Oceanographer Trevor McDougall is a leading figure worldwide in the thermodynamics of seawater, which involves the movement of energy through the oceans. He has improved our understanding of how seawater mixes under different conditions — crucial when studying how our climate changes over time.
One of Trevor’s key achievements was the development of an algorithm for defining neutral density surfaces. These are the surfaces along which swirling ocean eddies — that are 10–500 kilometres wide and persist for days to months — mix. He has also made crucial contributions to incorporating the concepts of mixing and heat into ocean models.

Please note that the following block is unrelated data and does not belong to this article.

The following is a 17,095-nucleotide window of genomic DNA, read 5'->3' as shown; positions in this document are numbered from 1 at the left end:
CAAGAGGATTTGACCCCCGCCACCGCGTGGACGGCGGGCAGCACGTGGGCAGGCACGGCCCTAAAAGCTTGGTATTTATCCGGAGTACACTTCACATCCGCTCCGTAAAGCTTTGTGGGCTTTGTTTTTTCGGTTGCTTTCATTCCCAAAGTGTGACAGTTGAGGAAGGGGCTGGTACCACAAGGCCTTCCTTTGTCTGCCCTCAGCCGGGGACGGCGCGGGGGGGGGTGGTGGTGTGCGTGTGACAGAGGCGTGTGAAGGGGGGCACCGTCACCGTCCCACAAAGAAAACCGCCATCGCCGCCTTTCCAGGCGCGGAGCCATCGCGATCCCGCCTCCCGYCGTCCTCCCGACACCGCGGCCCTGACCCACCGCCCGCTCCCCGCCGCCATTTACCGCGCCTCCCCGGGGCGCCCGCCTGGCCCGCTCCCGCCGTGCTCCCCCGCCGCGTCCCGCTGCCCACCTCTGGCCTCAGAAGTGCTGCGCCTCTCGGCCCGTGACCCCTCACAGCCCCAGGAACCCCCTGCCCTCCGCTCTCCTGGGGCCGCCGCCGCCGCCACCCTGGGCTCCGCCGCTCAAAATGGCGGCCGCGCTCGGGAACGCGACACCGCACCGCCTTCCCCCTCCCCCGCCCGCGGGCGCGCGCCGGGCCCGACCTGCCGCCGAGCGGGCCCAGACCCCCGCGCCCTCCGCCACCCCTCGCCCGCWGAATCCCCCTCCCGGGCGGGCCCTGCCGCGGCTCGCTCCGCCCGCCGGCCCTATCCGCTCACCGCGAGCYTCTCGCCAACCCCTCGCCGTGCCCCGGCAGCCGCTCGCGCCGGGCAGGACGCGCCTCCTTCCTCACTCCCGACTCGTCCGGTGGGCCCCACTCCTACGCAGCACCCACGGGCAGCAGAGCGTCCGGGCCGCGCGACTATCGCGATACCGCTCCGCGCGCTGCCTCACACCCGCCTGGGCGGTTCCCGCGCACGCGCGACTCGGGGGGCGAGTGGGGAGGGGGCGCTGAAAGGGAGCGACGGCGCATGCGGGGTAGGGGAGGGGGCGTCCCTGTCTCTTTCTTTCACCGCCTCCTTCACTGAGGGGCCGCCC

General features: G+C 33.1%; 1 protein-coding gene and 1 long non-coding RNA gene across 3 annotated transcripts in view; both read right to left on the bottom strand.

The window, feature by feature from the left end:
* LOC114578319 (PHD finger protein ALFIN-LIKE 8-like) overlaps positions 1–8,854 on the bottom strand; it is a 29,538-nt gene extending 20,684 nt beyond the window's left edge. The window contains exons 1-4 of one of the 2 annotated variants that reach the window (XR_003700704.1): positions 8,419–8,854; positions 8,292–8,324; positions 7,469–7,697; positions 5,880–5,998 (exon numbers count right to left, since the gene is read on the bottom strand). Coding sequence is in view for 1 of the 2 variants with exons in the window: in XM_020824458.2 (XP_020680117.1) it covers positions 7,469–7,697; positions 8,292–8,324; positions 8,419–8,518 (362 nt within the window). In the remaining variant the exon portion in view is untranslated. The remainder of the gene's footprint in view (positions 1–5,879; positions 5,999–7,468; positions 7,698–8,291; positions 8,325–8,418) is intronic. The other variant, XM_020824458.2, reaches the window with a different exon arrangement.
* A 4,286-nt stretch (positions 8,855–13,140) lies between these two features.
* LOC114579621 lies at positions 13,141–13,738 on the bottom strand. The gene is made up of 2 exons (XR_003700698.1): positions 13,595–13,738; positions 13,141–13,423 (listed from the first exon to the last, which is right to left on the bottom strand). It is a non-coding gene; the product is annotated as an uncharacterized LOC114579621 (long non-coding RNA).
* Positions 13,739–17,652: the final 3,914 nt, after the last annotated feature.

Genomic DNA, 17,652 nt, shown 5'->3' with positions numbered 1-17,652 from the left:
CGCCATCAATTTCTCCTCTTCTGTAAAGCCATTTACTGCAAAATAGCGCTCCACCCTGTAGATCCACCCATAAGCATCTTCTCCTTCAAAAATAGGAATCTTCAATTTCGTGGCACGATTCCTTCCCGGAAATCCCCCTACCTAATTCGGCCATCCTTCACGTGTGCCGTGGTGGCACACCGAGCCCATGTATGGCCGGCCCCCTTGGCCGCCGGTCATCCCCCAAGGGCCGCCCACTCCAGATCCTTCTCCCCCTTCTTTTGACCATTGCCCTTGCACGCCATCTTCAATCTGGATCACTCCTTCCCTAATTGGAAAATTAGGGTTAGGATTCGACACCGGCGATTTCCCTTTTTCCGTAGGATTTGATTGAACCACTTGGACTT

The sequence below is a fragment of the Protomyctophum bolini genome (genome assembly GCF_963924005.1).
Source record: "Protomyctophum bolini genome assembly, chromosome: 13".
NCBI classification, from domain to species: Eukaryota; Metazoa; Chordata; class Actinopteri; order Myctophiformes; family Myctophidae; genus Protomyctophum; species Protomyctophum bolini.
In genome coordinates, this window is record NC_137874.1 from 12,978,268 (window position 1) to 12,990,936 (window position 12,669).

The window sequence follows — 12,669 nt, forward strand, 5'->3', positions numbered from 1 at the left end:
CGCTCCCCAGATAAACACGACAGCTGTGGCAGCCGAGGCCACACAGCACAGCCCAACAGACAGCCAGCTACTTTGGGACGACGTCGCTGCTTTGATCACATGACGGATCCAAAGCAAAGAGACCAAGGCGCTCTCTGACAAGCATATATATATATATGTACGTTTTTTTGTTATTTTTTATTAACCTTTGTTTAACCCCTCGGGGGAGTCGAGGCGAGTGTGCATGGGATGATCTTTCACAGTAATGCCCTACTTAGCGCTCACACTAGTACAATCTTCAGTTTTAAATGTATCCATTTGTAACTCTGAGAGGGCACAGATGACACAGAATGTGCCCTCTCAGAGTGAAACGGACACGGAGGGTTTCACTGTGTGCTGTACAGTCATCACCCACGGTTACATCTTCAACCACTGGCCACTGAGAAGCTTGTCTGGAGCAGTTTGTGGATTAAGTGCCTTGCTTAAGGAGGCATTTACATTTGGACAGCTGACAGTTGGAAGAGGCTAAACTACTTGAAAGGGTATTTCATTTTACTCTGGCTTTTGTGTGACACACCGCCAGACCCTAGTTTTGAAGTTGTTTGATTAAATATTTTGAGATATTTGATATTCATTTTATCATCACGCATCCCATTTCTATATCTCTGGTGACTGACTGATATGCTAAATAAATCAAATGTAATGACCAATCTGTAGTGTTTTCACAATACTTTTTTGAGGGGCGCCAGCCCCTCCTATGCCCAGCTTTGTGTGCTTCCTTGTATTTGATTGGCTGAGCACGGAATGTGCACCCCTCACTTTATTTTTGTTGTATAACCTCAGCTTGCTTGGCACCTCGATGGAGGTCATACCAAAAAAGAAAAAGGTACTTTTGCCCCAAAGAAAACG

Trevor is one of Australia’s most awarded scientists, with recent accolades including his fellowship of the Royal Society and the Prince Albert I Medal of the International Association for the Physical Sciences of the Oceans. He is a key figure in the cutting-edge study of the ocean’s role in climate and is currently Scientia Professor of Ocean Physics at the University of New South Wales, Australia.